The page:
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SON OF CONDIT! Like pigs in mud, the pundit corps rediscovers the Joy of Sex: // link // print // previous // next //
THURSDAY, OCTOBER 5, 2006

SONS OF ROVE: We hate to play the eternal scold, but we never cease to be amazed by the way we liberals play this game. We love tristero just as much as you do. But readers! Why do we liberals seem to insist on doing things like this?
Random Thoughts

by tristero

Don't blame Clinton. This is all Al Gore's fault. Had he not invented the Internets, there would have been no Mark Foley scandal.
And no, it wasn’t just tristero. Josh Marshall’s massive contributions are plain for all to see. But somehow, the news about Foley inspired Josh to tell a funny joke about Gore too. Yesterday, he made a Top Ten List of “Silver Linings for the GOP” from the Foley story. Here was Silver Lining number 4:
4. Foley May Share Some Credit with Gore for Inventing Internet.
You’re right. As a joke, it isn’t remotely funny; in fact, it doesn’t really make any sense. But what’s the one thing it surely does do? It continues to spread a powerful meme which has been used, for the past seven years, to make a big joke out of Gore.

Let’s explain this very slowly—although it has become clear that, for us liberals, explanation simply doesn’t work. Clearly, some missing gene in the liberal make-up systematically keeps us from grasping how mass image-making now works.

Starting in March 1999, why did the RNC and the mainstream press corps keep claiming that Al Gore said he invented the Internet? Duh! They did it to make a joke out of Gore—to help spread such punishing claims as “Al Gore is a liar, just like Bill Clinton,” “Al Gore has a problem with the truth,” “Al Gore will do and say anything” and “Al Gore is delusional.” As you may recall (if you’re over 11), Invented-the-Internet was ceaselessly repeated, for the next twenty months, as a way to ridicule Gore. This theme—this powerful, relentless propaganda campaign—put George Bush inside the White House. He then sent the US Army to Iraq.

Now, here comes the part which is apparently too complex for large numbers of us liberals to grasp. When we ourselves insist on repeating these themes, we continue to spread the unhelpful idea that Al Gore is a big fucking joke. This helps degrade Gore’s public image—and it helps degrade the public image of Major Dem Leaders as a whole. Beyond that, it helps explain why Gore, not being completely crazy, almost surely won’t run for the White House again. After all, if this is the way his supporters portray him, how could he expect to be portrayed by the RNC and the mainstream press corps? The sheer absurdity of this matter simply boggles the mind.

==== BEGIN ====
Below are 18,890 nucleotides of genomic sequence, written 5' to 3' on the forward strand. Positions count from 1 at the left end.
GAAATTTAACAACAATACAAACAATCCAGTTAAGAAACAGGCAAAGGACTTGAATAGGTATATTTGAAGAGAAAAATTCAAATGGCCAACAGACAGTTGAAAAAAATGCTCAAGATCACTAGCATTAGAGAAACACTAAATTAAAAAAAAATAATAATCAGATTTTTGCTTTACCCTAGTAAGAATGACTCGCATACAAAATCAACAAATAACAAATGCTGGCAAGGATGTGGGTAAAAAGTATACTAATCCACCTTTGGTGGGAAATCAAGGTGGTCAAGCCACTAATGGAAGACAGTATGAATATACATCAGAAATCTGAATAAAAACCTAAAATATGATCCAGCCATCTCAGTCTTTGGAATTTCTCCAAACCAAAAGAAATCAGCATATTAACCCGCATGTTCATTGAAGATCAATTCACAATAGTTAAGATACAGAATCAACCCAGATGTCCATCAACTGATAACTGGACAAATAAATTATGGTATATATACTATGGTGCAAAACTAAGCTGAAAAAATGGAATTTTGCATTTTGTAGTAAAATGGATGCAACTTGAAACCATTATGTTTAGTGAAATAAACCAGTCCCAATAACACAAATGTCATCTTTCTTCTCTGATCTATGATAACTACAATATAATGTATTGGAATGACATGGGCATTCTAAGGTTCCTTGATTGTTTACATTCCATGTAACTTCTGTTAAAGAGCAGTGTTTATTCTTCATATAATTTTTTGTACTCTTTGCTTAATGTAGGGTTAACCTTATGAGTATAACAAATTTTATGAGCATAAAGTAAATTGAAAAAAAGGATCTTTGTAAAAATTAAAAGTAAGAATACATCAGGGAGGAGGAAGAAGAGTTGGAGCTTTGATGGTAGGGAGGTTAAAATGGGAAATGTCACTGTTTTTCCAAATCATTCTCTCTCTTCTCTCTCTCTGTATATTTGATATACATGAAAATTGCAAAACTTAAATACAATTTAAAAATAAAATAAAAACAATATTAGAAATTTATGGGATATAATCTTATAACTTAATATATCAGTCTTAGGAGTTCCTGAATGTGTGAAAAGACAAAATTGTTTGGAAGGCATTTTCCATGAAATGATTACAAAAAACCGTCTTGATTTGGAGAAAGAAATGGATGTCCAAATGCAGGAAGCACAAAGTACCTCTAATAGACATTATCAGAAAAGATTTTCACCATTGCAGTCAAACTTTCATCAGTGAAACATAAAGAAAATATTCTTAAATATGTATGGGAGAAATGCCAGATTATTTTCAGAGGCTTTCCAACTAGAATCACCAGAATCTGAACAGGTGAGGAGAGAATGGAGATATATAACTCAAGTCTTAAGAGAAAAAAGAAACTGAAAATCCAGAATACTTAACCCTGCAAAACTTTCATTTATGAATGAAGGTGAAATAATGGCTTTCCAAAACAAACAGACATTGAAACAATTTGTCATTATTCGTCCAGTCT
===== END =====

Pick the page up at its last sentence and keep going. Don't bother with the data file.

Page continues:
Trust us: The bulk of Hullabaloo and TPM readers do not understand the history of the punishing invented-the-Internet episode. Yes, some readers do understand that this was a theme the press invented to drive its twenty-month War Against Gore. But many liberals and Democrats still believe that this is one of the many kooky things Candidate Gore inexplicably said during the course of Campaign 2000. It’s astounding to see two major liberals insist on spreading this notion around (especially so they can showcase these “jokes,” which are almost defiantly free of wit or humor). If you didn’t see it, you couldn’t invent it. Clearly, we liberals are impervious to understanding the way public image-making works.

You’re right. Those jokes are massively lacking in wit—and they do harm to liberal/Dem interests. But we can think of one guy who probably laughed. You’ve heard his name often—Karl Rove.

SON OF CONDIT: The American public got a bad deal with the timing of the Mark Foley story. Absent this story, the press/pundit corps would now be discussing the contents of the new Woodward book. Instead, American pundits are like pigs in mud, happier than they’ve been since 2001. They have a sex story to talk about, endlessly! Mark Foley has become Son of Condit.

What happens when the press corps is handed a sex tale to dote on? The corps pretends that it means a great deal—although, almost always, it doesn’t.

After all, Dennis Hastert has refused to provide oversight of the ongoing war in Iraq. Beyond that, he has presided over the machinations known as the K Street Project, openly enriching himself in the process. But what “misconduct” may cost him his job? The fact that he may have failed to provide oversight in a much less serious matter, in a way that is much less clear cut. The Foley matter is much less serious than the war in Iraq or the “culture of corruption.” But there is a major difference, of course—the Foley matter involves seamy sex. So the pundit corps has snapped to attention—and Democrats have already run ads saying that “children” have somehow been “molested.”